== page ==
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Govt sets in motion plan for interlinking of rivers, says Uma Bharati
The Government has set in motion its plan for interlinking of rivers with a target of establishing 30 links in the next 10 years. This was announced here today by Uma Bharati, Minister for Water Resources, River Development and Ganga Rejuvenation, while inaugurating a seminar on 'Water Risks and Water Stewardship'.

The two-day seminar is organized by FICCI in association with the Organisation for Economic Co-operation and Development (OECD), Asian Development Bank (ADB), and 2030 Water Resources Group (WRG).

Uma Bharati stated that the river-interlinking plan has been designed keeping in mind the climate and aqua life of rivers. She added that interlinking of rivers will help in controlling floods and drought.

She said that the year 2015-16would be observed as the'Year of Water Conservation'.

Speaking on her priority project of cleaning and developing river Ganga, Uma Bharati said that she wanted to make project Ganga a role model for all other river development projects in India. The Minister said that her aim is to make Ganga, a pollution-free, clean river in the next three years and work is being done at a fast pace to achieve the target.

The Ministry has also undertaken the work of cleaning up the river Yamuna and is assisting the Delhi State authorities in driving the action plan forward.

Bharati urged the industry to present the recommendations of the seminar to her Ministry for deliberating and taking action on the proposed plans. She also exhorted to the people to take up water conservation and management work at their level.

On the river Sarasvati project, Bharati said that the aim was to locate the route of the long lost river. The river route will have a higher water table, which would be of great help to the farmers around that area.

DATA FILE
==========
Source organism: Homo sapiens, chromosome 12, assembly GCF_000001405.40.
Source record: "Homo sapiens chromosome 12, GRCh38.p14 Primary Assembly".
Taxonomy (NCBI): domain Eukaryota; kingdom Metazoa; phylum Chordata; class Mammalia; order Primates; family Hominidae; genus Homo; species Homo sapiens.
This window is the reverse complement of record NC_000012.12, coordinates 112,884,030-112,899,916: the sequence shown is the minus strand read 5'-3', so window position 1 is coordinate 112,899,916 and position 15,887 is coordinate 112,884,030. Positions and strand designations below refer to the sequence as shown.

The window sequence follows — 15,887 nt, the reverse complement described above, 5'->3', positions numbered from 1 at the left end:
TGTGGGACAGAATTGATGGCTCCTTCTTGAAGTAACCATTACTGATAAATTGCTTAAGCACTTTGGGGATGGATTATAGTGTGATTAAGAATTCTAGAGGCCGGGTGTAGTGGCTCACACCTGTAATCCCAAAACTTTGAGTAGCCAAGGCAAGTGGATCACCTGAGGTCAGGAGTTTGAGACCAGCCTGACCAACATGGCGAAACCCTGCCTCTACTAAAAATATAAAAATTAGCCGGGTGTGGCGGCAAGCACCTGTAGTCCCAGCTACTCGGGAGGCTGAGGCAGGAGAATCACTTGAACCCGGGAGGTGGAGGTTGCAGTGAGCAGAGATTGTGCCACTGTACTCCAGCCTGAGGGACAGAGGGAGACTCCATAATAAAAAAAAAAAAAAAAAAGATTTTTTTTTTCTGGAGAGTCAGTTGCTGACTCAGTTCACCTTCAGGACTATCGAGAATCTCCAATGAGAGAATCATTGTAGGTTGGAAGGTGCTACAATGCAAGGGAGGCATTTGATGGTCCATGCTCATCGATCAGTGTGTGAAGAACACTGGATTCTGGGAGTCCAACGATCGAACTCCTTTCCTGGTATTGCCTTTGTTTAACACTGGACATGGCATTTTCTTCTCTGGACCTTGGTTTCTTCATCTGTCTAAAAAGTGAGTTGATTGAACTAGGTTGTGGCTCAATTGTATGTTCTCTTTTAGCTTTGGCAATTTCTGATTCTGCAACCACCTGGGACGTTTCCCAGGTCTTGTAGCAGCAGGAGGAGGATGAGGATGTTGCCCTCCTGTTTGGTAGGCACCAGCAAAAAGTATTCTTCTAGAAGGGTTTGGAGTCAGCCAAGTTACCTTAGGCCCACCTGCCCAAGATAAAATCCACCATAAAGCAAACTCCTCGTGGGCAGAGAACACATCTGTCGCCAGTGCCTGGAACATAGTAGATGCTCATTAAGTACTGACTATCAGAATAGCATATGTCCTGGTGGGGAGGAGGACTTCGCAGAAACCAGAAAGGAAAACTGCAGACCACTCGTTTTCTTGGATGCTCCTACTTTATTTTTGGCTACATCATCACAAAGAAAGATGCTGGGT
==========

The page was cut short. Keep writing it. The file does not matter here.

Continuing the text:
Shekhar Kapur, films director, actor and environmental activist, underlined the problem of water scarcity and water management by narrating various stories. He stressed on his slogan 'Hum, Tum, Paani- Ek Kahaani', implying thatin our lives everything revolves around water and all our life stories are linked to water.

Dwelling on the present water scenario, Kapur said that today glaciers are retreating, resulting in flooding of rivers during monsoon and drying up of the rivers in other seasons. The situation, if not controlled now, would lead to permanent drying up of rivers and displacing population around the region which is being supported by such water sources. This could lead to social disorder, he cautioned.

Kapur said that there is sufficient water for India's consumption, and the technology and means to conserve it but what is lacking is the will to achieve the goal.

Naina Lal Kidwai, Immediate Past President FICCI and Chairman, India, Director HSBC India Pacific, said thatit is heartening to note that the new government has included water management as a priority area and FICCI looks forward to working with the Ministry in taking forward the water conservation agenda.

Highlighting FICCI's efforts in this regard, she said that FICCI Water Mission was launched in March 2011 with the objective to engage with various sectoral committees across FICCI membership in developing a water agenda around each committee. The Mission has been successful in getting representation from the various committees; members from these committees are our Water Champions driving the work of the mission.

Xavier Leflaive, Head of Water Unit, Environment Directorate, Organisation for Economic Co-operation and Development, said, "Water is gaining political traction in India, and we think some of the work we do at the OECD on water economics and governance can inform policy debates in India and facilitate the reform of water policies."

Rana Hassan, Principal Economist, India Resident Mission, Asian Development Bank,said thatwater leaders, mangers and users need to ensure efficient water use in all sectors and carefully weigh the trade-offs between uses. In short, they must find ways to provide the right amount of water of the right quality where it is best used. Achieving this is extremely- and increasingly- complex. ADB is working in India and the Asia Pacific region to tackle the looming crisis due to increasing and changing demands for water.

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